My grandmother has just turned 91 years old. Recently she called me on her mobile and told me about a funny cat video she had watched on Facebook. Can you imagine a 91-year-old being tech-savvy enough not only to use a mobile phone but to use Facebook too? I am certain she didn’t go to any classes about it, and in fact I am certain she has tech skills that she is still unaware of.
Look around any legal practice and you can now be certain that most of the team will have a mobile phone for work and personal use. Is it enough to assume that they know how to use it effectively to maximise productivity? You can bet they didn’t attend any classes either, and if your team is like every other team then you might find they have learned how to use technology by simply picking it up at home and giving it a go. Maybe their grandmother, or children, have shown them how to use their new mobile phone or iPad.
Is it OK to assume that your team knows how to log in to work from their mobile phone? Is it OK to assume that they know how to access your client records remotely? Is it wise to assume that if they need or want additional training in technology, they will form a queue at their manager’s door?
As part of legal re-engineering, it is important to look closely at the toolbox of technology skills in your firm by using a technology audit.
So what exactly is a technology audit? I like to think of it as a technology snapshot. An evaluation of (a) technological skills, (b) technological procedures, and (c) needs of the firm. It is a method of identifying the strong and weak points through the characterisation and general assessment of the firm’s basic knowhow (marketing, management, finance, human resources, etc). It is a process of analysis, which leads to proposals, an action plan and of course progress. It is based on the structure: data, analysis, synthesis, report, action.
It should be stressed that the technology audit itself cannot solve fundamental problems, provide immediate benefit, rectify faults or be a substitute for organisational difficulties, but it is a good baseline starting point for any firm looking to harness the power of their people combined with technology.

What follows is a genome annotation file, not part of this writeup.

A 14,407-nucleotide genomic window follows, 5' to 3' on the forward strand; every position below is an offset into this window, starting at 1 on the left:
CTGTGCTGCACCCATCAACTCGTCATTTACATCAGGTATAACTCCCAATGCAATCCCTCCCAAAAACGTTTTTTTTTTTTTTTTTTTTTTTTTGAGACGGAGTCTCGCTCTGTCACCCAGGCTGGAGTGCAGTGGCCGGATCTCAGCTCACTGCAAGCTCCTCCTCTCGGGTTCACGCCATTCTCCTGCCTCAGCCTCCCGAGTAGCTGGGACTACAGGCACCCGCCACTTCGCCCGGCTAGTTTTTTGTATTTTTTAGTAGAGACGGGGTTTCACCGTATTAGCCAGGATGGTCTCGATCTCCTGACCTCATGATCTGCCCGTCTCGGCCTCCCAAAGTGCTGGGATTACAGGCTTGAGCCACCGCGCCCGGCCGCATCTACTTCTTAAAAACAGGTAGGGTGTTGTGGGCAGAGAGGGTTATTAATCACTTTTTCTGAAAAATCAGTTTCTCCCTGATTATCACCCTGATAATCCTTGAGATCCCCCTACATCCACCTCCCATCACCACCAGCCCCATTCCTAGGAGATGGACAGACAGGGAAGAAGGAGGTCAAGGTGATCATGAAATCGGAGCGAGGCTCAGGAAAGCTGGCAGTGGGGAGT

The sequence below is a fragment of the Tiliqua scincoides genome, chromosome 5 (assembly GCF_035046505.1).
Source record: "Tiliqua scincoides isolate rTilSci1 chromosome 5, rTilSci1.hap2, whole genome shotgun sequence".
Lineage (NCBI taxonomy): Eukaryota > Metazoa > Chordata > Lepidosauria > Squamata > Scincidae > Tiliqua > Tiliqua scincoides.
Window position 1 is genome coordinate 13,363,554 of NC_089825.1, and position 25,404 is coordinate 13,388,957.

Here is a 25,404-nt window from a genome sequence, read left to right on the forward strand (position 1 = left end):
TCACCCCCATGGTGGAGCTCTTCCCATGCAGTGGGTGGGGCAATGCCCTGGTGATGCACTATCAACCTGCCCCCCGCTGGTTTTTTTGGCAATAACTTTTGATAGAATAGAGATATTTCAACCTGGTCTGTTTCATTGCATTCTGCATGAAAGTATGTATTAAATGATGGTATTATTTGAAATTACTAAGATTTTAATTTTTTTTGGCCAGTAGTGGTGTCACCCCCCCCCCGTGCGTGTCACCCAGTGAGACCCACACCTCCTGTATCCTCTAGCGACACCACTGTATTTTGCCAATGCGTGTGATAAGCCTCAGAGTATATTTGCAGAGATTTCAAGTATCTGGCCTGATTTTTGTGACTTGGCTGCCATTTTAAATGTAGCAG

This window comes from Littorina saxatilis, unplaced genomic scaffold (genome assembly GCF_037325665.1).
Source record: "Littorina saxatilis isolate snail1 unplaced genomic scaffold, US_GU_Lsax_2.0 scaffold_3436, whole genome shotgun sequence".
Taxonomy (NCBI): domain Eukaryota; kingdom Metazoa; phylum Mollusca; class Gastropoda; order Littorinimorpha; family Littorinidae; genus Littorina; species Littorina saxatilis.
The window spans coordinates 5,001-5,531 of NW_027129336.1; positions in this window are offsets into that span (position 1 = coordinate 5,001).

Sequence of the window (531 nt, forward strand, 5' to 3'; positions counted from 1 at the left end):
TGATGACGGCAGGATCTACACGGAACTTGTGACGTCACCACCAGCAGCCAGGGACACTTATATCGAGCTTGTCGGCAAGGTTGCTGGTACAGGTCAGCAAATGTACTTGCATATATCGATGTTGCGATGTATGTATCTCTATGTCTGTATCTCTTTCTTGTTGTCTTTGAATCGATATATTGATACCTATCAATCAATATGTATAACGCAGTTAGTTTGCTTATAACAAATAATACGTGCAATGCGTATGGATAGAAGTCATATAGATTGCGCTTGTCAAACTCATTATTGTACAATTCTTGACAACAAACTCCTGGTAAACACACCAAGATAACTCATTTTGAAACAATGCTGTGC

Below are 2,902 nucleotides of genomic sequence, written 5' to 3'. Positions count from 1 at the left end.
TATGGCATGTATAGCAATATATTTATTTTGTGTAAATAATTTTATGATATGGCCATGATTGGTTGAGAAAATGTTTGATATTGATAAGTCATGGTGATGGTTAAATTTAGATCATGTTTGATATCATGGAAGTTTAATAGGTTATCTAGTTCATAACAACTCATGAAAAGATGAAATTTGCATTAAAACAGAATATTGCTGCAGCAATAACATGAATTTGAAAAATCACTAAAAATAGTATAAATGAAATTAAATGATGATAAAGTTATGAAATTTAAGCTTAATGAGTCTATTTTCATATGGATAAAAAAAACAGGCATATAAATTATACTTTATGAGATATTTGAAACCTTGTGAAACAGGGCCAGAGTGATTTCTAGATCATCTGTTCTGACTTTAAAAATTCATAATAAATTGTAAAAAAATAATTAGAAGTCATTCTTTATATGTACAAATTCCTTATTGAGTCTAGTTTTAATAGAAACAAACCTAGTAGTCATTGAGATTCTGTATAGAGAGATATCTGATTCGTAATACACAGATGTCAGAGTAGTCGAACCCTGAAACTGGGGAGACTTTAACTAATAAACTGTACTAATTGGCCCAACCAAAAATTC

I specifically mentioned using a mobile as an example, but the content of your technology audit should encompass all types of technology embraced by the firm. This may include BYOD (bring your own device), CRM database management, mobile phone use, laptops and iPads, skype, and use of telephony and apps.
Imagine designing new processes to embrace technology, only to find that none of your team has the necessary up-to-date skills to carry out the work? A technology audit can identify areas where skills can be nurtured, cultivated and developed and can assist in the design of new legal processes. Next month we will look in more depth at how you might conduct the audit.
In this issue
- Caught by the cartels
- Refugees: why article 31 matters
- Virtual victims?
- How much should trainee solicitors be paid?
- Reading for pleasure
- Opinion: Malcolm Combe
- Book reviews
- President's column
- Plans reports: yes or no?
- Farewell Brussels?
- Mind games
- Justifying discrimination
- Advance to Australia fair
- People on the move
- Reason for the rules
- Beware the (new) transfer traps
- Pension schemes: the VAT rules change
- Tenancies and the Land Reform Bill
- Scottish Solicitors Discipline Tribunal
- Are you ready for counterpart signing?
- Chapter and verse
- Street Law: a wildfire success
- Law reform roundup
- ADR directive affects complaints
- From the Brussels office
- Transforming perceptions
- Litigators in a fix?
- Unlucky Fridays?
- Flag up, or keep mum?
- Send in the auditors